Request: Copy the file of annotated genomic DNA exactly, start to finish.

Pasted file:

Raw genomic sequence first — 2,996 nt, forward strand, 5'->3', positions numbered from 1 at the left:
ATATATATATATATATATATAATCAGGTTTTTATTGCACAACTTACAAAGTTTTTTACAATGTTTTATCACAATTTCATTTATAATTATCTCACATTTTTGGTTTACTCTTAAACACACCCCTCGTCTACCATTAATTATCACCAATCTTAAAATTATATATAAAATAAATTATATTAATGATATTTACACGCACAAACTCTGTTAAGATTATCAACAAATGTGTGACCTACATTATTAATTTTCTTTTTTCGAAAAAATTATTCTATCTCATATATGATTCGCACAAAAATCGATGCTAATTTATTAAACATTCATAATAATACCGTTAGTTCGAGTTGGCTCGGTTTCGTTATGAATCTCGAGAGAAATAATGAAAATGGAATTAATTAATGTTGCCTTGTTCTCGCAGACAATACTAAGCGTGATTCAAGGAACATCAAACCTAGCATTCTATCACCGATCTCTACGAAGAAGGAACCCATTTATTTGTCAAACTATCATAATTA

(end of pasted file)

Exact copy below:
Raw genomic sequence first — 2,996 nt, forward strand, 5'->3', positions numbered from 1 at the left:
ATATATATATATATATATATAATCAGGTTTTTATTGCACAACTTACAAAGTTTTTTACAATGTTTTATCACAATTTCATTTATAATTATCTCACATTTTTGGTTTACTCTTAAACACACCCCTCGTCTACCATTAATTATCACCAATCTTAAAATTATATATAAAATAAATTATATTAATGATATTTACACGCACAAACTCTGTTAAGATTATCAACAAATGTGTGACCTACATTATTAATTTTCTTTTTTCGAAAAAATTATTCTATCTCATATATGATTCGCACAAAAATCGATGCTAATTTATTAAACATTCATAATAATACCGTTAGTTCGAGTTGGCTCGGTTTCGTTATGAATCTCGAGAGAAATAATGAAAATGGAATTAATTAATGTTGCCTTGTTCTCGCAGACAATACTAAGCGTGATTCAAGGAACATCAAACCTAGCATTCTATCACCGATCTCTACGAAGAAGGAACCCATTTATTTGTCAAACTATCATAATTA